Tribute to My Mentor

In honor of Gerry Davis, April 2018 My mentor passed away earlier this month. I have had the benefit of numerous mentors over my long career, but Gerry Davis was The Mentor. We worked together for over 35 years, from the very beginnings of my Silicon Valley career. Gerry’s incredible advice guided me along my entire path, and so many crucial turning points went well because of Gerry’s invaluable insight and guidance.
Gerry was one of the earliest computer software attorneys, and even wrote one of the firstbooks on the subject. I could always count on Gerry to come up with a breakthrough idea that made something I dreamed about doing become a reality. He considered himself a “problem-solving lawyer” and warned me against getting involved with “problem-creating lawyers!” I am incredibly indebted to Gerry for so many reasons but want to highlight three in particular.

First, Gerry turned me from a geek into a businessperson and entrepreneur. When I cofounded my first (successful) Silicon…

Jamila Hassoune, the Librarian of Marrakesh, announces a new Book Caravan

I've been privileged to meet so many awesome social entrepreneurs around the world, doing fabulous work without much recognition (and often, even less funding). Jamila Hassoune is one of those social entrepreneurs, and we share a love for books and the power of access to books. We've been in touch for almost fifteen years, and I met her in person in 2014 when I was attending the diplomatic conference that resulted in the Treaty of Marrakesh. She's known as the Librarian of Marrakesh, in recognition of her dedication to books and her role as Morocco's first woman bookseller.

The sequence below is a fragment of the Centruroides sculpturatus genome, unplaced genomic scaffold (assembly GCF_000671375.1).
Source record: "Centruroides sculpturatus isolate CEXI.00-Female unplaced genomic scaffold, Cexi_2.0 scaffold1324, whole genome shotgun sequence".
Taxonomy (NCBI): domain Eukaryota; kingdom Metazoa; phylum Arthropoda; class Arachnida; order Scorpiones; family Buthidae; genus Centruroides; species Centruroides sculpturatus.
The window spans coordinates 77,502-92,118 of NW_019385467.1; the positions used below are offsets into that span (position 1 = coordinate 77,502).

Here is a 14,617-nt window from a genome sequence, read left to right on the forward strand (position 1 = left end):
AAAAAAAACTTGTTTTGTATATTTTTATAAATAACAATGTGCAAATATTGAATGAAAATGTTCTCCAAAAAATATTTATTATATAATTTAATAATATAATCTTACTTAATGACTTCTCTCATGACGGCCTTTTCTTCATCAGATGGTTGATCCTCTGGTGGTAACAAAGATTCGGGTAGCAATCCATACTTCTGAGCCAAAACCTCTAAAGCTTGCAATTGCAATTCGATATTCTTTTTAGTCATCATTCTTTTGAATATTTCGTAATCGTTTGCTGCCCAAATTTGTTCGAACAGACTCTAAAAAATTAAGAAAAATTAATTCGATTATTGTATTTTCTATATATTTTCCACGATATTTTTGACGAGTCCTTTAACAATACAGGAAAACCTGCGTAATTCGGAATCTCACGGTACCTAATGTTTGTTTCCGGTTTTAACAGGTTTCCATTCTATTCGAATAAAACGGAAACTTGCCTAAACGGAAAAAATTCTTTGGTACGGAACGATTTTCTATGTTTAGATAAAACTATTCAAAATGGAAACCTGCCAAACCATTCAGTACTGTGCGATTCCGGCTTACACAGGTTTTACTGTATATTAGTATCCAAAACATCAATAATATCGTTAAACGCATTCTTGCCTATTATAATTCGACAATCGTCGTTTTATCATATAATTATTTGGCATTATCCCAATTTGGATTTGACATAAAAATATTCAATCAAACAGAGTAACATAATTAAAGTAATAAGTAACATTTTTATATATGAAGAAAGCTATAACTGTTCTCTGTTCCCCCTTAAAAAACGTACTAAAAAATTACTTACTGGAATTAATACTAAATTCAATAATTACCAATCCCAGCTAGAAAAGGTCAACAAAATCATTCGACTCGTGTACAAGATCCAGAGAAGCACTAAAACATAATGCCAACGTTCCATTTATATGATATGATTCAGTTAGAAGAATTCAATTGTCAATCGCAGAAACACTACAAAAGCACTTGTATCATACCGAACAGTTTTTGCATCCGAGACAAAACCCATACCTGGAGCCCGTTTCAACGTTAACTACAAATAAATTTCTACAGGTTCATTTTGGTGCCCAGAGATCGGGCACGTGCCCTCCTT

She leads Book Caravans into Morocco's rural regions to share knowledge, books and history with students and women. She just sent me the announcement of her new Book Caravan:
The 13th book caravan Under the theme: The valorization of our heritage is a responsibility of our present and our future. Jamila Hassoune is pleased to announce the 13th Edition of the book caravan from April 16 …

Thinking of and Thanking Paul Otellini

A friend just sent me the surprising and sad news of the unexpected passing of former Intel CEO, Paul Otellini. Paul did so many things for me over a long career at Intel, and I had to put fingers to keyboard (something Intel enabled, of course) right away to acknowledge his many (and unknown) contributions to my work.

I first met Paul over thirty years ago.  My first (successful) Silicon Valley company had Sevin-Rosen as lead investors, and Roger Borovoy was our board chair, the former Intel General Counsel.  Roger thought that outside board service would be a good experience for an up and coming Intel executive, and that our startup would really benefit from Paul's input.  The company went on to great success, and today is still represented in the product lines of Nuance (NUAN).

Paul was there on the fateful day when I presented a reading machine prototype to the Calera Recognition Systems board.  The board's veto of the project (because it wasn't a big enough financial…

A Call for Millions: Ending the Global Book Famine for the Blind

There’s a global book famine afflicting people with disabilities. They lack the books they need for education, employment, and social inclusion. Billions have been spent addressing the problem over the past decade.

I have good news: For $5 million a year, we can build a global library that provides tens of millions of people around the world who are blind, low vision, or dyslexic free access to books that will work for them.